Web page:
I switched from using (asdf:load-system "foo") to using (ql:quickload "foo"). This works because Quicklisp's quickload can "see" any system that can be found via ASDF, even if it isn't a system provided by Quicklisp. Quickload also automatically fetches, installs, and loads Quicklisp-provided systems on demand, as needed, to make the system load. It's super-convenient.

Unfortunately, that now means that the quiet-output philosophy is being applied to very non-infrastructure-y code, the code I'm working on at the moment, the code where I really do want to know if I'm getting warnings, style-warnings, notes, and other stuff.

It didn't bother me a lot at first. When you're writing something interactively in slime, C-c C-c (for a single form) and C-c C-k (for an entire file) will highlight the things you need to care about. But over time I've really started to miss seeing the compile and load output of my own projects differently, and more verbosely, than the output from "infrastructure." It would be nice to be able to see and fix new warnings I accidentally introduce, in code that I'm directly responsible for.

Unfortunately, I don't know enough about ASDF to know if it's possible, much less how to implement it.

The special variables and condition handlers that implement quiet-output are installed around a single toplevel call to asdf:load-system. Everything after that point is handled by ASDF. Loading a given system may involve loading an unknown mix of Quicklisp-provided systems and other systems. I can think of many ways to identify systems as originating from Quicklisp, but even if they're identified as such, I can't think of a way to intercede and say "When loading a system provided by Quicklisp, be quiet, otherwise, be verbose."

Ideally, of course, it would be nice to be able to be totally verbose, totally quiet, or a mix of the two, depending on some property of a system. But at the moment, I just don't see where I can hook into things temporarily to implement the policy I want.

If you have any ideas about how this might be done, please email me at xach@xach.com. Working proof-of-concept code would be the most welcome form of help; I don't have much time to chase down a lot of "have-you-tried-this?" speculation. But I'll gratefully take whatever I can get.

10 Dec 2014 10:10pm GMT

Zach Beane: elPrep 2.0 available, and ported to SBCL

I wrote a bit about elPrep, a "high-performance tool for preparing SAM/BAM/CRAM files for variant calling in DNA sequencing pipelines," back in August. The initial version was LispWorks-only.

There's a new version 2.0 available, and, along with new features and bugfixes, elPrep now supports SBCL. (Charlotte Herzeel's announcement cautions that "performance on LispWorks 64bit editions is generally better" and "the use of servers with large amounts of RAM is also more convenient with LispWorks.")

The elPrep source is available on github.

10 Dec 2014 3:12pm GMT

09 Dec 2014

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Zach Beane: cl-async updates

Andrew Lyon has updated cl-async to use libuv as the backend, switching from libevent. This is an incompatible change, so if you use cl-async, be sure to check the upgrade guide.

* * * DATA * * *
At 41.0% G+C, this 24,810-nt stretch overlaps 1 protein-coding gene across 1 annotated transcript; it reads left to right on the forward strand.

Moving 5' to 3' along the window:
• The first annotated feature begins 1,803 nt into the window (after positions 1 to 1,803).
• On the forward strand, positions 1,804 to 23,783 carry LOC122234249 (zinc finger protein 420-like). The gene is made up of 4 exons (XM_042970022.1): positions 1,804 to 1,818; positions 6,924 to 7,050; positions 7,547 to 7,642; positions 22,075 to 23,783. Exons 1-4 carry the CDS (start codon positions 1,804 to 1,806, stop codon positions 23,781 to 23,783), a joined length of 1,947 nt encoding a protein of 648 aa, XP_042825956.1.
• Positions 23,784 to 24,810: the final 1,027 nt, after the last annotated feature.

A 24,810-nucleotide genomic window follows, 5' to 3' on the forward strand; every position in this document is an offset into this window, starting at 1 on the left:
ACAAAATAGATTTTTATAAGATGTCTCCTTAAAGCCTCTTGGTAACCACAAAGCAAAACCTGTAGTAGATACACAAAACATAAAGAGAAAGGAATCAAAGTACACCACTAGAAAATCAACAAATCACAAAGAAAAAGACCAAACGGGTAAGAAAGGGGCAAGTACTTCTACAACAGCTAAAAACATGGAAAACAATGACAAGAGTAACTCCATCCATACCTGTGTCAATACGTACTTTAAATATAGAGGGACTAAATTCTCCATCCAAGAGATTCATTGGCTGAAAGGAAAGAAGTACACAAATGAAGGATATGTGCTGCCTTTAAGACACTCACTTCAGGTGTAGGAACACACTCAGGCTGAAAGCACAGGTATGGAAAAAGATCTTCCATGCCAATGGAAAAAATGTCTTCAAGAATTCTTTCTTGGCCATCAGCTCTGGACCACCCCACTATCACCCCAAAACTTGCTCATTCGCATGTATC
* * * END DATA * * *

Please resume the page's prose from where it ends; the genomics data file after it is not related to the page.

There is some discussion about the change on reddit.

09 Dec 2014 1:04pm GMT

08 Dec 2014

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Zach Beane: clbuild and Quicklisp

Listen, friends, to the story of clbuild and how it influenced the design and implementation of Quicklisp.

I can't tell a full story of clbuild, since I didn't use it very much, but here's what I remember.

clbuild was trivial to install. Download a single file, a shell script, to get started. From there, clbuild could fetch the source code of dozens of interesting projects and set up an environment where it was easy to use that code to support your own projects. It was also trivial to hack on most of the projects, since in most cases you were getting a source control checkout. It was nice to be able to hack directly on a darcs or git checkout of a useful library and then send patches or pull requests upstream.

Luke Gorrie created it, and, like many of his projects, quickly encouraged a community of contributors and hackers that kept evolving and improving clbuild.

clbuild was fantastic in many ways. So why didn't I use it? Why create Quicklisp, which lacks some of the best features of clbuild?

My biggest initial issue was the firewall at work.

Since clbuild checked out from various version control systems, some of them used ports outside of the range allowed by a typical corporate firewall. I was limited almost exclusively to HTTP or HTTPS service.

A subsequent problem was obtaining all the prerequisite version control tools. Although git and github are dominant today, in 2007, cvs, darcs, svn, and several other version control systems were more frequently used than today. It took a series of errors about missing commands before I could finally get things rolling.

In 2007, for 20 different projects, there might be 20 different computers hosting them. In 2014, it's more likely that 18 are hosted on github. Because of the diversity of hosting back then, it wasn't all that uncommon for a particular source code host to be unavailable. When that happened to a critical project's host, it could mean that bootstrapping your project from clbuild was dead in the water, waiting for the host to come back.

Even if everything was available, there was no particular guarantee that everything actually worked together. If the package structure of a particular project changed, it could break everything that depended on it, until everything was updated to work together again.